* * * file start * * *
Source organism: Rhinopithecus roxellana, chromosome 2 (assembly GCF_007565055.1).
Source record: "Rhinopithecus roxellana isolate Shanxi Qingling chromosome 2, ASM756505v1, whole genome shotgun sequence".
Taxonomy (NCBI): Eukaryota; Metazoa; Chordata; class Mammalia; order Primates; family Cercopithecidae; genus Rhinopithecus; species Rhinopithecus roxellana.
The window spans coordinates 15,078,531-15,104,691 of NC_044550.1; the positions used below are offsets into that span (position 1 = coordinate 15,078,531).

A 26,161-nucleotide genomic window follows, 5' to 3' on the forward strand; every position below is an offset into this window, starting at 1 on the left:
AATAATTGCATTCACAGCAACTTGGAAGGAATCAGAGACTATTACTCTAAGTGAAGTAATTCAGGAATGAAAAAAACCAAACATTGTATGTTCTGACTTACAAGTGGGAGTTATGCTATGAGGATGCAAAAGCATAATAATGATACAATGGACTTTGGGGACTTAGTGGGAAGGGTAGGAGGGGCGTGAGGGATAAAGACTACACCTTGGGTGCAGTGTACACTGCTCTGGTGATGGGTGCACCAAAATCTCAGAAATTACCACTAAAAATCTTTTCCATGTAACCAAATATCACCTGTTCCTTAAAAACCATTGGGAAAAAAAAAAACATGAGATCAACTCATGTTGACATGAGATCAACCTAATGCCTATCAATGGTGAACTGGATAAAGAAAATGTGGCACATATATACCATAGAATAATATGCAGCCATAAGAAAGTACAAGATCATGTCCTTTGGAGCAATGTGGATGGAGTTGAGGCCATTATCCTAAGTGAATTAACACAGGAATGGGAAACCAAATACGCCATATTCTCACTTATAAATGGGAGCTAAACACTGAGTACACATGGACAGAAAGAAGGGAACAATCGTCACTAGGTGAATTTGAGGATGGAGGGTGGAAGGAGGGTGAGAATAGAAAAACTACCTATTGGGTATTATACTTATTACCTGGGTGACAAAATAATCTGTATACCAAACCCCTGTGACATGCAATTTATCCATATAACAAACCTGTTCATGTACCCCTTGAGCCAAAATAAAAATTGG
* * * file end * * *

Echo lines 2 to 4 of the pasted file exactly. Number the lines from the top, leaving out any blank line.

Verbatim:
Source record: "Rhinopithecus roxellana isolate Shanxi Qingling chromosome 2, ASM756505v1, whole genome shotgun sequence".
Taxonomy (NCBI): Eukaryota; Metazoa; Chordata; class Mammalia; order Primates; family Cercopithecidae; genus Rhinopithecus; species Rhinopithecus roxellana.
The window spans coordinates 15,078,531-15,104,691 of NC_044550.1; the positions used below are offsets into that span (position 1 = coordinate 15,078,531).